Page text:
An Adana court on Thursday handed down a suspended prison sentence of 11 months to visually impaired journalist Cüneyt Arat for praising Turkish-Islamic scholar Fethullah Gülen and the Gülen movement he inspired.
Announcing the news from his Twitter account, Arat wrote that “Judge Ender Genç gave me a prison sentence of 11 months. If I don’t praise them [Gülen and the Gülen movement] for one year, he said my sentence will be cleared. I am not going to jail, I am free.”
Arat was arrested on July 21, 2016 for social media posts that allegedly praise the Gülen movement. As a disabled journalist and human rights defender of disabled people in Turkey, Cüneyt Arat was placed under house arrest wearing an electronic ankle bracelet until February 2017.
The military coup attempt on July 15 killed over 240 people. Immediately after the putsch, the Justice and Development Party (AKP) government along with Turkey’s autocratic President Recep Tayyip Erdoğan pinned the blame on the Gülen movement.
Fethullah Gülen, who inspired the movement, strongly denied having any role in the failed coup and called for an international investigation into it, but President Erdoğan — calling the coup attempt “a gift from God” — and the government initiated a widespread purge aimed at cleansing sympathizers of the movement from within state institutions, dehumanizing its popular figures and putting them in custody.
Also on Thursday, renowned fashion designer and TV show presenter Barbaros Şansal has been handed down a suspended prison sentence of six months 20 days due to a Twitter message he posted on New Year’s Day.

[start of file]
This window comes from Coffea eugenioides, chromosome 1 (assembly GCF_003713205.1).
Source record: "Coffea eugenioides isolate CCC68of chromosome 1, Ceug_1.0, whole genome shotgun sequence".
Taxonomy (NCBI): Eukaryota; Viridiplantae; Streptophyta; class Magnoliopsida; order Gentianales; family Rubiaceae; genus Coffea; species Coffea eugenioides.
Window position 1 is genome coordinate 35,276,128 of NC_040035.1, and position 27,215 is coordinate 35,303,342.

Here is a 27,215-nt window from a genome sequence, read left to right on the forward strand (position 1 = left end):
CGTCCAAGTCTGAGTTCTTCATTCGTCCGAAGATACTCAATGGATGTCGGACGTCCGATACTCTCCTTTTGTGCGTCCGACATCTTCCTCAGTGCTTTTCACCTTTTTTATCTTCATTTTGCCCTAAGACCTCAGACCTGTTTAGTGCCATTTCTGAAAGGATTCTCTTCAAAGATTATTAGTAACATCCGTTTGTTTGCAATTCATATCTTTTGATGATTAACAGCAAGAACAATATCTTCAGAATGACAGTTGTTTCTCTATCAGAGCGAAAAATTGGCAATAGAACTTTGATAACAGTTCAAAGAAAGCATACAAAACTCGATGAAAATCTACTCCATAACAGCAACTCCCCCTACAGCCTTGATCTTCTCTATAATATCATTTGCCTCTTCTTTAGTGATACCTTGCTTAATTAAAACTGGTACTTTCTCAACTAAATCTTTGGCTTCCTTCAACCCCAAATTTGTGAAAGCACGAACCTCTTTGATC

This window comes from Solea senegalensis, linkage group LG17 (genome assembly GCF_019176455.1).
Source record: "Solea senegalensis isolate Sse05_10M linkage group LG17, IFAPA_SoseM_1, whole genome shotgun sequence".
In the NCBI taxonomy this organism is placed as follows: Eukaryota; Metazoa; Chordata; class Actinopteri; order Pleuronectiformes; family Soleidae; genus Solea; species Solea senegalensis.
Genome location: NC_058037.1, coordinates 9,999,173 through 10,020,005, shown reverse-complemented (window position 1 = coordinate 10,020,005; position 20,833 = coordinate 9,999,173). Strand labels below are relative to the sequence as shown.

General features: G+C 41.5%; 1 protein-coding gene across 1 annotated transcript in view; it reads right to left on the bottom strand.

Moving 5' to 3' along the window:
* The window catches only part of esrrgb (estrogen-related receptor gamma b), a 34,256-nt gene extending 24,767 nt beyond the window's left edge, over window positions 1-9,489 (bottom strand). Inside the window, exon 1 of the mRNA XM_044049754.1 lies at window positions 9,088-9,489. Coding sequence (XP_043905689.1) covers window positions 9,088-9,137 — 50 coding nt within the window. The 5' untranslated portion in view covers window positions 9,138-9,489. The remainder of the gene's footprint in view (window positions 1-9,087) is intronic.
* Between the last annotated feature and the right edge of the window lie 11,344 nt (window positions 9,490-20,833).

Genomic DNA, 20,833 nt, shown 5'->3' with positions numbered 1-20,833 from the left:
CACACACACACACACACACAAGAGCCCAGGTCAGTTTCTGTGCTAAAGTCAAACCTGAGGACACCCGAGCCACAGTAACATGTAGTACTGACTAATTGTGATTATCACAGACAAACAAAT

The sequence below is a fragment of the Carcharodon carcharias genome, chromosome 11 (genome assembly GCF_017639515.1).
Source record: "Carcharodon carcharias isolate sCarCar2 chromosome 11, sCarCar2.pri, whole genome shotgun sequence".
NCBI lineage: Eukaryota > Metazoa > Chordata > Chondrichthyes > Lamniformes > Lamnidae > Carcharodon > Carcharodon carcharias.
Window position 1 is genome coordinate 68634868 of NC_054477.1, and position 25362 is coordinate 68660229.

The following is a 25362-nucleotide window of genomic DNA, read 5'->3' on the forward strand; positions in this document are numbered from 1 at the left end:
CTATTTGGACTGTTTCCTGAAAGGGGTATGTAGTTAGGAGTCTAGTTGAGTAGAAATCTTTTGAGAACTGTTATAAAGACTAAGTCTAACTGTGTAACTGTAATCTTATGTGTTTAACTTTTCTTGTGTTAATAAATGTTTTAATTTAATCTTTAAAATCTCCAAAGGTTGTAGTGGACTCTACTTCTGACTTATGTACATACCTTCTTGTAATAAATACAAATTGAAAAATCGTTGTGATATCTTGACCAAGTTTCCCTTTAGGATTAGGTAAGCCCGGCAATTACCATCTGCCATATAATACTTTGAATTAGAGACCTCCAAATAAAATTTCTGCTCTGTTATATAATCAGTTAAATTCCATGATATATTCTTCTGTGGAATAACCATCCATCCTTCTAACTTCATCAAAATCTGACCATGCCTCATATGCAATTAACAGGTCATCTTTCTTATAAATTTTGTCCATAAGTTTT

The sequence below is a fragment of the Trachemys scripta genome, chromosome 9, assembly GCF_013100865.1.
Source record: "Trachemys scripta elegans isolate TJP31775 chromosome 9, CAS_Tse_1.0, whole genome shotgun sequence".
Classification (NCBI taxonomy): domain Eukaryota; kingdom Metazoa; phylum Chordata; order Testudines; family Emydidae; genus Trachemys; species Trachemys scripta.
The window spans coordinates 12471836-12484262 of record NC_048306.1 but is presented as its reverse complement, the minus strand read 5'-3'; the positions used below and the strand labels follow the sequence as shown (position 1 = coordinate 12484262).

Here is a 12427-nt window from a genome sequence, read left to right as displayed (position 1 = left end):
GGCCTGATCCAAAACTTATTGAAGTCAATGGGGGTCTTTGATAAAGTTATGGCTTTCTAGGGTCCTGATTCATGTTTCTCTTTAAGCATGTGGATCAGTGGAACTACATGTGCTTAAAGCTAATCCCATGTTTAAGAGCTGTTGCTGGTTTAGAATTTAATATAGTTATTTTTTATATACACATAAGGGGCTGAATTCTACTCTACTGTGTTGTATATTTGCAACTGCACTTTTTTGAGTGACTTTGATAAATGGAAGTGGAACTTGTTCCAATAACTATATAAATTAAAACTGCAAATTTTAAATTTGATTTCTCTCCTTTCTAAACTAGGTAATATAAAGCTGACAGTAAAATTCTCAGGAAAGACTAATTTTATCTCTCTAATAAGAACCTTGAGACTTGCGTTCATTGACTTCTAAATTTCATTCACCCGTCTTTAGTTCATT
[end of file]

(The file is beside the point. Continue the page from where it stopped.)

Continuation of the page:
The fashion designer was arrested in early January upon his return from the Turkish Republic of Northern Cyprus (KKTC) after he was deported by Lefkoşa authorities over reactions to a video he filmed. He was released pending trial by a court in March.
In the video, which sparked outrage in Turkey, Şansal uses slang while criticizing several scandals that took place throughout 2016 in an effort to emphasize that there was no reason to celebrate the new year.
In the video he shared, Şansal says he will drink a lot in Lefkoşa and later move to Nicosia to drink more, after enumerating harsh criticisms about corruption, rape, bribery and bigotry in Turkey. He finishes his video with the words: “Drown in your shit, Turkey.”
Meanwhile, historian Süleyman Yeşilyurt, who was arrested on May 12 on charges of insulting Mustafa Kemal Atatürk, the founder of the Republic of Turkey, was released by an İstanbul court at the first hearing of his trial on Thursday.
In early May, an arrest warrant was issued for Yeşilyurt on charges of “insulting the memory of Atatürk” and “inciting the people to hatred and hostility.” He surrendered himself to the Bakırköy Courthouse in İstanbul where he was subsequently jailed.
İstanbul public prosecutor Ertuğrul Sarıyar on May 11 had an arrest warrant issued for Yeşilyurt due to a comment made on a TV program that had triggered outrage from politicians, writers, historians and social media users.
Yeşilyurt, a guest on the “Derin Tarih” (Deep History) show on private broadcaster TVnet, claimed on May 6 that one of Atatürk’s foster children, Afet İnan, was actually his illegitimate wife.
Turkey is the leading jailer of journalists in the world. The Stockholm Center for Freedom (SCF) has documented that 264 journalists are now in jails as of May 27, most in pre-trial detention languishing in notorious Turkish prisons without even a conviction. Of those in Turkish prisons, 241 are arrested pending trial, only 23 journalists remain convicted and serving time in Turkish prisons. An outstanding detention warrants remain for 105 journalists who live in exile or remain at large in Turkey.
Detaining tens of thousands of people over alleged links to the movement, the government also closed down more than 180 media outlets after the coup attempt. (SCF with turkishminute.com) June 1, 2017